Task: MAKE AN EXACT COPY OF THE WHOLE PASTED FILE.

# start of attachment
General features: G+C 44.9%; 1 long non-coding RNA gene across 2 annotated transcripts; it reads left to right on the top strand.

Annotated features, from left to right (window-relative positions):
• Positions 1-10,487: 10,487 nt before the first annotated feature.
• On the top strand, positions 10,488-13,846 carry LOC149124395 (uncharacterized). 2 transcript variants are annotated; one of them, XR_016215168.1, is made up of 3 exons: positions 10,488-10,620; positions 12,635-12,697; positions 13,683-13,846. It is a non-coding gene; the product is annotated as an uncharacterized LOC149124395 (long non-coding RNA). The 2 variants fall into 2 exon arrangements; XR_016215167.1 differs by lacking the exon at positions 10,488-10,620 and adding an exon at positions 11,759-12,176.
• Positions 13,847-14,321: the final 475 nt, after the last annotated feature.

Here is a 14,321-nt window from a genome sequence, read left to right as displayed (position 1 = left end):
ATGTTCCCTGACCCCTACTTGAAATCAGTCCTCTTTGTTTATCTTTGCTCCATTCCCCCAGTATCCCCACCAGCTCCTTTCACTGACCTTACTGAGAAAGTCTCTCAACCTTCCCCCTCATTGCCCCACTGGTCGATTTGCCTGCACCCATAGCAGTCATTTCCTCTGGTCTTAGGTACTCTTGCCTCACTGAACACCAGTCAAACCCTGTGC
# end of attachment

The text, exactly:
General features: G+C 44.9%; 1 long non-coding RNA gene across 2 annotated transcripts; it reads left to right on the top strand.

Annotated features, from left to right (window-relative positions):
• Positions 1-10,487: 10,487 nt before the first annotated feature.
• On the top strand, positions 10,488-13,846 carry LOC149124395 (uncharacterized). 2 transcript variants are annotated; one of them, XR_016215168.1, is made up of 3 exons: positions 10,488-10,620; positions 12,635-12,697; positions 13,683-13,846. It is a non-coding gene; the product is annotated as an uncharacterized LOC149124395 (long non-coding RNA). The 2 variants fall into 2 exon arrangements; XR_016215167.1 differs by lacking the exon at positions 10,488-10,620 and adding an exon at positions 11,759-12,176.
• Positions 13,847-14,321: the final 475 nt, after the last annotated feature.

Here is a 14,321-nt window from a genome sequence, read left to right as displayed (position 1 = left end):
ATGTTCCCTGACCCCTACTTGAAATCAGTCCTCTTTGTTTATCTTTGCTCCATTCCCCCAGTATCCCCACCAGCTCCTTTCACTGACCTTACTGAGAAAGTCTCTCAACCTTCCCCCTCATTGCCCCACTGGTCGATTTGCCTGCACCCATAGCAGTCATTTCCTCTGGTCTTAGGTACTCTTGCCTCACTGAACACCAGTCAAACCCTGTGC